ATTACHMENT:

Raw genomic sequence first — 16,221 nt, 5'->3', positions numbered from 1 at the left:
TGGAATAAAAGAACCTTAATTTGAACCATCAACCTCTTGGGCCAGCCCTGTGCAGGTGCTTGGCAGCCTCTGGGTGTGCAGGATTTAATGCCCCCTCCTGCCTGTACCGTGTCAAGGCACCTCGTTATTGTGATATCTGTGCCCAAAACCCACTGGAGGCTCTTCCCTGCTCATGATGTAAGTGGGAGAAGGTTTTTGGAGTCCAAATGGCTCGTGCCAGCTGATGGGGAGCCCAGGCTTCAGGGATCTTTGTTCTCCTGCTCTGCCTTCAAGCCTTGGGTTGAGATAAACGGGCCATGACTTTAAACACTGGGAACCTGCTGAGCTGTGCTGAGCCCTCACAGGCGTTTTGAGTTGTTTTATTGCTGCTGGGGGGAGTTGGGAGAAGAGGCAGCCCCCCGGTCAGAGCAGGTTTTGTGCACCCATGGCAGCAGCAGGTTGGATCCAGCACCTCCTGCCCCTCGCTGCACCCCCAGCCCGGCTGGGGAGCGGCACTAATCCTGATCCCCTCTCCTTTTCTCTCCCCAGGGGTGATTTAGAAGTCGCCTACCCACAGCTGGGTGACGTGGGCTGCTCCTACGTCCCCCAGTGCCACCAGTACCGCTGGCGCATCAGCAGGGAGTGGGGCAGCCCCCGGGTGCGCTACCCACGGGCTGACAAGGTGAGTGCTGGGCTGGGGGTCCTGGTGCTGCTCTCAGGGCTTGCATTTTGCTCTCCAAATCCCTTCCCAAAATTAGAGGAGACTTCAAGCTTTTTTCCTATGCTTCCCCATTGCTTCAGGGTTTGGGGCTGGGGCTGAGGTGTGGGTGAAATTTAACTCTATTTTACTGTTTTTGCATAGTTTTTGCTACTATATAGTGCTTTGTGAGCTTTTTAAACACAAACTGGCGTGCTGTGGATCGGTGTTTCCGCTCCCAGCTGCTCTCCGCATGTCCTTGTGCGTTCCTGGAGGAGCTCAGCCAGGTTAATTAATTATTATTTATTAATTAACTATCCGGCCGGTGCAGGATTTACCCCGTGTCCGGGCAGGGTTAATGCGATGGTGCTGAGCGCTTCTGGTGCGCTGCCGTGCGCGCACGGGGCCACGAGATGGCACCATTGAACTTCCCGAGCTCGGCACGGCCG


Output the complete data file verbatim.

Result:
Raw genomic sequence first — 16,221 nt, 5'->3', positions numbered from 1 at the left:
TGGAATAAAAGAACCTTAATTTGAACCATCAACCTCTTGGGCCAGCCCTGTGCAGGTGCTTGGCAGCCTCTGGGTGTGCAGGATTTAATGCCCCCTCCTGCCTGTACCGTGTCAAGGCACCTCGTTATTGTGATATCTGTGCCCAAAACCCACTGGAGGCTCTTCCCTGCTCATGATGTAAGTGGGAGAAGGTTTTTGGAGTCCAAATGGCTCGTGCCAGCTGATGGGGAGCCCAGGCTTCAGGGATCTTTGTTCTCCTGCTCTGCCTTCAAGCCTTGGGTTGAGATAAACGGGCCATGACTTTAAACACTGGGAACCTGCTGAGCTGTGCTGAGCCCTCACAGGCGTTTTGAGTTGTTTTATTGCTGCTGGGGGGAGTTGGGAGAAGAGGCAGCCCCCCGGTCAGAGCAGGTTTTGTGCACCCATGGCAGCAGCAGGTTGGATCCAGCACCTCCTGCCCCTCGCTGCACCCCCAGCCCGGCTGGGGAGCGGCACTAATCCTGATCCCCTCTCCTTTTCTCTCCCCAGGGGTGATTTAGAAGTCGCCTACCCACAGCTGGGTGACGTGGGCTGCTCCTACGTCCCCCAGTGCCACCAGTACCGCTGGCGCATCAGCAGGGAGTGGGGCAGCCCCCGGGTGCGCTACCCACGGGCTGACAAGGTGAGTGCTGGGCTGGGGGTCCTGGTGCTGCTCTCAGGGCTTGCATTTTGCTCTCCAAATCCCTTCCCAAAATTAGAGGAGACTTCAAGCTTTTTTCCTATGCTTCCCCATTGCTTCAGGGTTTGGGGCTGGGGCTGAGGTGTGGGTGAAATTTAACTCTATTTTACTGTTTTTGCATAGTTTTTGCTACTATATAGTGCTTTGTGAGCTTTTTAAACACAAACTGGCGTGCTGTGGATCGGTGTTTCCGCTCCCAGCTGCTCTCCGCATGTCCTTGTGCGTTCCTGGAGGAGCTCAGCCAGGTTAATTAATTATTATTTATTAATTAACTATCCGGCCGGTGCAGGATTTACCCCGTGTCCGGGCAGGGTTAATGCGATGGTGCTGAGCGCTTCTGGTGCGCTGCCGTGCGCGCACGGGGCCACGAGATGGCACCATTGAACTTCCCGAGCTCGGCACGGCCG